Because Edwards was now making art, he had to learn what it is—a challenge for a guy who eschews Art in America for Circuit Cellar. He plopped himself in front of his computer and read about Belgian conceptualist Wim Delvoye’s poo-making machine, Cloaca, at Artnet.com. He moved on to Eduardo Kac, the man who bioengineered a fluorescent-green bunny, at EKac.org. Edwards linked to every artist he deemed worthy on his own tech-art Web site, T11s.com. For the benefit of his friends and virtual passers-by, he also detailed advances in his own work, describing how the movable base on one sculpture is actually a rejiggered remote-controlled car body, or posting a video of seven Big Mouth Billy Basses that he altered to cry out in agony: “This is torture!” “It hurts to be dry!” “They’re eating my eggsss!”
School of Fish Pain, as Edwards dubbed that piece, was shown at 2004’s Artomatic alongside Sycophant, which the artist created after studying a friend trawl for dates at parties. The head on wheels scoots along a track and uses infrared sensors to nail bystanders with cheesy lines like “Hey there, you look really hot!” and “Don’t be a drag, baby—it’s time to party!” “I just found it interesting,” Edwards says, “because I’m kind of a shyer person, so that’s not something I would generally do.”
The piece succeeded beyond Edwards’ imagination. “There was a certain age of woman who would come up to this thing and just stand there in front of it with it complimenting them for like 10, 15 minutes,” he says. “I think they would take this home just to give them self-actualization on a daily basis.”
Sycophant also succeeded in shaking other Washington-area tech artists out of the woodwork. “I laughed out loud when I saw his stuff at Artomatic,” says Philip Kohn, a 46-year-old video artist and computer scientist at the National Institute of Mental Health. “He has an enormous sense of play and of fun. We never talk about it, but I think we’re all in it for that.” After the exhibition ended, Kohn, Vess, and software designer Brian Judy organized what is perhaps D.C.’s first tech-art salon—albeit a sparsely populated one. “I’d like to see more people,” complains Judy, 45, “just because it would be nice to have a community. I don’t think a lot of people are aware of [tech art].”
For Edwards, at least, enough people are aware of it to allow him some real shows. School of Fish Pain and Sycophant went up at Bethesda’s Fraser Gallery in 2005 as part of owner Catriona Fraser’s “Artomatic Top 10.” Edwards was back in the gallery in January for “Interface,” a group exhibition of multimedia art that Fraser says was a “direct result” of his work.
That show yielded Edwards’ single sale to date: Blame, the one that hunts people with a menacingly ticking ultrasound sensor and then judges them. “I blame you!” it yells, pointing a plaster cast of the artist’s own paw. Then it delivers one of 50 accusations, from responsibility for low-rise jeans to participation in a corporate-accounting scandal.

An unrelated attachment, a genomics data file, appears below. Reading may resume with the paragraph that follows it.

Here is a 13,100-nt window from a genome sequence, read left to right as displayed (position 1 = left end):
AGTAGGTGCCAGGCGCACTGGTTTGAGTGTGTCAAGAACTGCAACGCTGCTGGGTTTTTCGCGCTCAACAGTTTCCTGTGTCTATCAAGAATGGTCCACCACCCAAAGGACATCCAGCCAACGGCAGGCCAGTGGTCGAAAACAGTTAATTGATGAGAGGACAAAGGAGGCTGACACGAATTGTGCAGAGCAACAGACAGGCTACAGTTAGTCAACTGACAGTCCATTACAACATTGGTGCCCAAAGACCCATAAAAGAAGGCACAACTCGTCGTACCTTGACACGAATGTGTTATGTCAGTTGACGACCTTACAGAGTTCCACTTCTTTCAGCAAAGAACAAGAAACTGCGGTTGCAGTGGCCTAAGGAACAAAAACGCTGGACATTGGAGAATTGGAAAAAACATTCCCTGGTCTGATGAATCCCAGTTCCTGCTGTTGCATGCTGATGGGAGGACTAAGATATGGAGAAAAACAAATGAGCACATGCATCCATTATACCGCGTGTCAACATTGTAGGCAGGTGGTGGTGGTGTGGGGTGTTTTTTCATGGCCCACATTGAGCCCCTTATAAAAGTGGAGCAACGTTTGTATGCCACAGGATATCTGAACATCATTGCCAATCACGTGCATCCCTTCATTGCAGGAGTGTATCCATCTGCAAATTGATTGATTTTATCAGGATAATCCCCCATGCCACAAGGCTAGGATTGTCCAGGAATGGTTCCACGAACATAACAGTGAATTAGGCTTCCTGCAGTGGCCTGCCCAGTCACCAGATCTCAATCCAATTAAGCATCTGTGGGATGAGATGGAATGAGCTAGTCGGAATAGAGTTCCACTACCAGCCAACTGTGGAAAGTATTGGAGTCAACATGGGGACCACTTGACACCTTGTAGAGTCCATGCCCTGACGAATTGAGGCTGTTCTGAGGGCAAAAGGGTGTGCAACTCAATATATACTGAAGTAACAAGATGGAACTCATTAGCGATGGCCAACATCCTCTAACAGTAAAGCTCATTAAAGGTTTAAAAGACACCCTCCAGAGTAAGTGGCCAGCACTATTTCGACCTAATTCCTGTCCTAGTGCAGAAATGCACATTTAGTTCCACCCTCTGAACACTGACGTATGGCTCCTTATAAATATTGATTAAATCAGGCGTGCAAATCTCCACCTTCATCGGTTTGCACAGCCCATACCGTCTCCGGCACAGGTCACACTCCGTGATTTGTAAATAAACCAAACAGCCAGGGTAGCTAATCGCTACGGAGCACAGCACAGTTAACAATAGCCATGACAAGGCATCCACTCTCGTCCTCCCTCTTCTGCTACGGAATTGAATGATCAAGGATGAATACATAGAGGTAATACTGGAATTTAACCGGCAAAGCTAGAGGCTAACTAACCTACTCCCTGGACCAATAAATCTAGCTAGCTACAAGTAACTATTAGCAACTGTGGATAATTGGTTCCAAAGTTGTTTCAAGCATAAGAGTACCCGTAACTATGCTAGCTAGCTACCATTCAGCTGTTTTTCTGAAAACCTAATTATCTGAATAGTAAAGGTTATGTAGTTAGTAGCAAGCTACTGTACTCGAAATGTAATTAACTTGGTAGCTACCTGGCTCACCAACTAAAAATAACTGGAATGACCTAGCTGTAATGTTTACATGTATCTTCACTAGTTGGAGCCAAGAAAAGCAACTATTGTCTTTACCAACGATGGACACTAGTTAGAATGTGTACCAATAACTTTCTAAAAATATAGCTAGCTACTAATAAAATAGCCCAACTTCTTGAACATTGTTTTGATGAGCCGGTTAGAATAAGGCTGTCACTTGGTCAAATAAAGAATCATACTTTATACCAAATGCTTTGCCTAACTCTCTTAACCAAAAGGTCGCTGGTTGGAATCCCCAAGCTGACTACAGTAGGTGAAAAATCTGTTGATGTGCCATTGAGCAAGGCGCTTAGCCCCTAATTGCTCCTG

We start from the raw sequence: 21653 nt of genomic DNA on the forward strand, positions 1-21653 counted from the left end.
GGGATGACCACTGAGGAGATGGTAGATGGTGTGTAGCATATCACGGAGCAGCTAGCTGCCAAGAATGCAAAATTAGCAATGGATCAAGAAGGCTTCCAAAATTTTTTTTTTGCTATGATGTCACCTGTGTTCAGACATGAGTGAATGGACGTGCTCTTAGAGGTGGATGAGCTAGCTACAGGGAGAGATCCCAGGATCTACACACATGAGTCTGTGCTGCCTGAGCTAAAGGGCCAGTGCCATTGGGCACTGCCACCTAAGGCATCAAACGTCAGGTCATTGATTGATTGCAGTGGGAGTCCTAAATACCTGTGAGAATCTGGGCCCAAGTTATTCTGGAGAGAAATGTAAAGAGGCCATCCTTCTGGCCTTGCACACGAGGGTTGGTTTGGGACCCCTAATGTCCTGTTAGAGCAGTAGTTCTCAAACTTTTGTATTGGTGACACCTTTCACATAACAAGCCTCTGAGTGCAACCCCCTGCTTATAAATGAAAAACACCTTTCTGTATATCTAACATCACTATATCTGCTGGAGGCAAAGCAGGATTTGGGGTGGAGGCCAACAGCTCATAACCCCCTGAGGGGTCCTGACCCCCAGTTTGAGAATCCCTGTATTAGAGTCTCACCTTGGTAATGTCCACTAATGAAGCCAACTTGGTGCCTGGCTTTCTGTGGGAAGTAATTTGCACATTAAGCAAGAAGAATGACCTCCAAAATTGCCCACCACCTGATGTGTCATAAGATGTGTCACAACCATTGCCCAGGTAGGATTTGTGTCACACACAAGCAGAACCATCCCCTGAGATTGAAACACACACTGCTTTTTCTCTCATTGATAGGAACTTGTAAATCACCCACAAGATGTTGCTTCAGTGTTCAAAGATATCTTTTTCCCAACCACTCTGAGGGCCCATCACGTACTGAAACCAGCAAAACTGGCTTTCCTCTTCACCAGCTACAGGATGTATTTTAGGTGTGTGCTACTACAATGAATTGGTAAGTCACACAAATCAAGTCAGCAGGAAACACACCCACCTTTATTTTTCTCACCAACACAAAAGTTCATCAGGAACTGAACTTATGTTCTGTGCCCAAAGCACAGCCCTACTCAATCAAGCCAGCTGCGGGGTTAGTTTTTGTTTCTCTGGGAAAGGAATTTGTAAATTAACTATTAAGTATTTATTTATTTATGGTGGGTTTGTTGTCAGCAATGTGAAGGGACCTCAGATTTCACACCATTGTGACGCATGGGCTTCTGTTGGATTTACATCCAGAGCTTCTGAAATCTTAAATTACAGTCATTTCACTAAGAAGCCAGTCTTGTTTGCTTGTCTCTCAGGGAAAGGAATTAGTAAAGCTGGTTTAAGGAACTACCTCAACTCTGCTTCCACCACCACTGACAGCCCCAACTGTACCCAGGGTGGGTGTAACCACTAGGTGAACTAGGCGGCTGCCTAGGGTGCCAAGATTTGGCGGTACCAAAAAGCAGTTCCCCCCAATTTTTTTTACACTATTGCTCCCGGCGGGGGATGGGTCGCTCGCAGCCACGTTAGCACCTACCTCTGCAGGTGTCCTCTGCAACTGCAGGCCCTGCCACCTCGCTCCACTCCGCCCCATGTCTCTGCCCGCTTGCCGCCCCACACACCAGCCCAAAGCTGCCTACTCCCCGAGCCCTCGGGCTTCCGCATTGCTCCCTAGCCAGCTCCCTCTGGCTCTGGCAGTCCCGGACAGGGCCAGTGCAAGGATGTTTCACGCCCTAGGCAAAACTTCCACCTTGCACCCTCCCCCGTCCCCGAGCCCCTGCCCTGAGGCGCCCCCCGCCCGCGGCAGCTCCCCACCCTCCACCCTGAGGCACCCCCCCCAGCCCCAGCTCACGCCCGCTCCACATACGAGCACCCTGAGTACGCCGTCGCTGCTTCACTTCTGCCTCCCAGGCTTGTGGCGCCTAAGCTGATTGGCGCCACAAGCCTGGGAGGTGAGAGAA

The piece went for $2,000 to a private collector, who must have agreed with Fraser that “it’s funny when a fat guy gets blamed for low-rise jeans.”
To satisfy his tech-head following, Edwards wrote up Blame’s construction process for Make magazine’s blog. Naturally, he also maintains his own blog, on which he revealed:
The EDTP Easy Ethernet AVR board has an ATmega16 AVR risc microcontroller with 8 channels of 10-bit A/D. It looks like you only get access to port A (8 pins) and port C (8 pins). Port A is the A/D port, but the Easy Ethernet AVR says there is a 4HCT573 Octal Transparent Latch on port A. I’ll have to ask them if they can do analog input on Port A, or else is it a non-starter.
Posts like that make Edwards’ bionic hands seem like a real possibility. “This was just something that came to me through thinking about what kind of telematic art one could do,” he says in what passes for layman’s language among tech artists. Telematics—the science of data transmission over telecommunications networks—has a distinct, if not well-known, place in art history. “Even going back to the 1950s, there was artwork involving telephones,” Edwards says. “In the ’60s and ’70s, [there was] artwork involving low-scan television with satellite connections. Then later, terrestrial connections.”
“A number of artists have explored the idea that even though you’re remote and at a distance, there’s a certain intimacy,” says Randall Packer, assistant professor of multimedia at American University. Packer cites Paul Sermon: In the early ’90s, the conceptualist linked two remote sofas via ISDN. Through some digital manipulation, people on one sofa were able to see themselves on a TV screen sitting with people on the other sofa. Edwards’ hands project explores similar themes, Packer says: “You’re in a shared electronic space.”
The finished mitts will no doubt provoke the same is-it-or-isn’t-it-art Internet discussions that marked Blame’s debut. “I raise my left hand and extend my middle finger in salute to this ‘art,’” somebody posted on Digg.com. “It’s a big friggin rotating hand with an ultrasonic proximity sensor that points at people,” countered a second poster. “Have YOU ever seen a big friggin rotating hand with ultrasonic proximity sensor that points at people before?”
Edwards says he tries to aim his artwork at people like that second guy. “I think that was the kind of person, maybe they’re not moved by going to a gallery and seeing paintings, because they’re a tech person and maybe they’ve got some blinders on them,” he says. “But this—this means something to them.” CP